In Carmel God is the objective, but the soul will become more and more Mary. The reason why the Rule does not mention our Lady is clear. Carmel seeks to gaze upon God and love God with mind and heart. What Mary represents is the soul itself. As the soul is united to Christ, so Carmel is hidden in Mary. For Carmel, Mary is, beyond any doubt, the infinitely admirable and lovable Mother, the all-merciful Mother, but deeper than this, she is the one who was chosen and formed by God to be the Mother of the Savior; she is the purest, highest, and most perfect expression of the soul that is open to the divine action and lives in Mary’s light and in Mary’s love. She is par excellence, the contemplative soul.

Original painting of St. Elijah and St. Elisha in the Carmelite Sisters’ Motherhouse choir, Alhambra, CA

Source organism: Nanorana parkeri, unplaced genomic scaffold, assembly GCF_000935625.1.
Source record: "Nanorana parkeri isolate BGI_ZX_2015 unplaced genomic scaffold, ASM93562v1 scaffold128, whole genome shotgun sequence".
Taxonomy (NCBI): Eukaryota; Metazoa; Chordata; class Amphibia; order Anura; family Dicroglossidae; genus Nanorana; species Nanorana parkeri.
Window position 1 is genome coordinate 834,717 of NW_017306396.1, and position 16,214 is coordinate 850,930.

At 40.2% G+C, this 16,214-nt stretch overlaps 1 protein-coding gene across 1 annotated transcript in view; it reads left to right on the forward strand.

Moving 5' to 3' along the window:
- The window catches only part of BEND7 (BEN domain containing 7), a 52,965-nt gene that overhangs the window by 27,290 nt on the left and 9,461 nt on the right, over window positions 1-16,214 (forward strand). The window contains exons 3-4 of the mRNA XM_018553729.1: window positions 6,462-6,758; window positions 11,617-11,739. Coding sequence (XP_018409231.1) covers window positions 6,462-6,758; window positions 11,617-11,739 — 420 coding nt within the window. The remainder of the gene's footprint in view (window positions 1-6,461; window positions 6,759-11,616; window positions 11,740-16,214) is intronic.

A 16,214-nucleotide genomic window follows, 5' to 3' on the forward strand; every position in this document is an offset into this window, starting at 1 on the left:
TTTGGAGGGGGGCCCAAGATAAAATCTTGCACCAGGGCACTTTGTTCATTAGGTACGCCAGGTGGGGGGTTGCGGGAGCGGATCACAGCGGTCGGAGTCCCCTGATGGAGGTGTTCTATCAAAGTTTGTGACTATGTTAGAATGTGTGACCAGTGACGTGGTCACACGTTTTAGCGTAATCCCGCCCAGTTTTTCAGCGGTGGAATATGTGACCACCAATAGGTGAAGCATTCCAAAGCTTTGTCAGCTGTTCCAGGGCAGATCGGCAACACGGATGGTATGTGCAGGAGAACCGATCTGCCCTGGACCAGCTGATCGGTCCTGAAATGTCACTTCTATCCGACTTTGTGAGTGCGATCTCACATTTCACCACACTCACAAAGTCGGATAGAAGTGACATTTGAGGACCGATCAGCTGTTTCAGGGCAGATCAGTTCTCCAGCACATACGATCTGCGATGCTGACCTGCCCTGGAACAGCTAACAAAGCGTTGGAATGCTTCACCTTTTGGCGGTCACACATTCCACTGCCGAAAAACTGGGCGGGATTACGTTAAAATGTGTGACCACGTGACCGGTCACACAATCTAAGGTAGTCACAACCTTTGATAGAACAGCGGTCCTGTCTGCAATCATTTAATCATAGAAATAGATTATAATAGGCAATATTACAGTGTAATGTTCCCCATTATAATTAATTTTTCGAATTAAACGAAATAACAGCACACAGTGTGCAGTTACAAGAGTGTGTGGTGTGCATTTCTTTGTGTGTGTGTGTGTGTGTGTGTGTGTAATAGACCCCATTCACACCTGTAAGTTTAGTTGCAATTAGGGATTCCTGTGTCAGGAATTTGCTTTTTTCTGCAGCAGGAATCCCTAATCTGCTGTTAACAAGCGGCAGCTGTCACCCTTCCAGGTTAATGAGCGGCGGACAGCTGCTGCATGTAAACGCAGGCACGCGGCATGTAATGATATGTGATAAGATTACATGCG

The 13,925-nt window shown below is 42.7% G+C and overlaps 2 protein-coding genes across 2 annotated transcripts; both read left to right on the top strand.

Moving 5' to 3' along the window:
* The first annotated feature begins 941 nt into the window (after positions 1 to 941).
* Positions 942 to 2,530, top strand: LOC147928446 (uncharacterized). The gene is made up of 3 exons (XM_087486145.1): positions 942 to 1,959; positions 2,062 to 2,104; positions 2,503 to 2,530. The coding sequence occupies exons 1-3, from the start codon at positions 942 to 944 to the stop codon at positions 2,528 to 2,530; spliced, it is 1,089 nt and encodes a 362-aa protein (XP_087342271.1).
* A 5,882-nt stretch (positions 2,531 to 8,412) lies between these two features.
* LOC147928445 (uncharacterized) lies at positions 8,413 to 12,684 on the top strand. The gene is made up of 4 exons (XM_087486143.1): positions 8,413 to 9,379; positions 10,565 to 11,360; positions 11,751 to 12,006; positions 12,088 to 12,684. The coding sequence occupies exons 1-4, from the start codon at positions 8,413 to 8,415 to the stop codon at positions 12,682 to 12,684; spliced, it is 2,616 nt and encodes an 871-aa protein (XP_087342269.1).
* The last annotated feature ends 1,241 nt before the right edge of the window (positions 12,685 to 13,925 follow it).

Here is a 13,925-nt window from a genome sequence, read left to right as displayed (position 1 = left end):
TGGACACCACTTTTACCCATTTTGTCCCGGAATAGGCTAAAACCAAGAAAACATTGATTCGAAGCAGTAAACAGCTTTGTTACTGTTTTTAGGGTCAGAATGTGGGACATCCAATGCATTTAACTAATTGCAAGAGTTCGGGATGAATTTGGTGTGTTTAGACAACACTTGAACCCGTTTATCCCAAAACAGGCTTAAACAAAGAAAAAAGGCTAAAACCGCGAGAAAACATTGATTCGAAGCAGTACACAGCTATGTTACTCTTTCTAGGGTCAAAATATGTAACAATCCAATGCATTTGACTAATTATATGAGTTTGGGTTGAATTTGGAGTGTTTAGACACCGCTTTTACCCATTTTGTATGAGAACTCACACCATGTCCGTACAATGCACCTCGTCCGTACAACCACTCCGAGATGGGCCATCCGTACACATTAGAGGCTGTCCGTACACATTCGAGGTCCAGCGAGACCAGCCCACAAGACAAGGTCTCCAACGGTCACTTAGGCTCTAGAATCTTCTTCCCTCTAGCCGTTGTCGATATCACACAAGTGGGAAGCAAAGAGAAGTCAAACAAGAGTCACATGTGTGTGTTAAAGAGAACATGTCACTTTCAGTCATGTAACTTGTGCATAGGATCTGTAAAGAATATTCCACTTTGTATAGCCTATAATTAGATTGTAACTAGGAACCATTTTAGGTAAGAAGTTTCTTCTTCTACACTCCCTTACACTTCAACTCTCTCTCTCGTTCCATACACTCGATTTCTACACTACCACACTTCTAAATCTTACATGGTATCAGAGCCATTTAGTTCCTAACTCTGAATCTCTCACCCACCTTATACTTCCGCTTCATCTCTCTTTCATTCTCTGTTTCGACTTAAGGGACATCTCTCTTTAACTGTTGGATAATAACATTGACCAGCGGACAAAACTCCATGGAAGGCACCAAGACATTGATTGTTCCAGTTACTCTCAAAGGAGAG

Excerpt taken from Carmelite Spirituality in the Teresian Tradition By Paul-Marie of the Cross, O.C.D. Translated by Kathryn Sullivan, R.C.S.J.

“Although it is certain that ‘schools of prophets’ were established on Mount Carmel in the footsteps of Elijah and Elisha, it is impossible to discover how and when these schools became permanent institutions. Despite the mystery of these beginnings Carmel has always claimed Elijah as its own and has seen in him one who inaugurated the eremitic and prophetic life that is its characteristic. …he is the man whom the Spirit of Yahweh led into deep solitude and who, drawing waters from the ‘torrent of Carith’, drank from the rivers of living water and tasted, in contemplation, pleasures that are divine.

Therefore, if it is in documents that we wish to find the spirit of Carmel it is to the chapters in the first book of Kings dealing with this prophet that we must go. In Elijah, Carmel sees itself as in a mirror. His eremtic and prophetic life expresses its own most intimate ideal. In studying the life of Elijah, Carmel is aware of a growing thirst for contemplation. It perceives its deep kinship with this man who ‘stood in the presence of the living God’. If it share his weaknesses and his anguish, it also knows his faith in God and his zeal for the ‘Yahweh of armies’, the Lord of Hosts, and it has tasted the same delights of a life hidden in God that the prophet also experienced.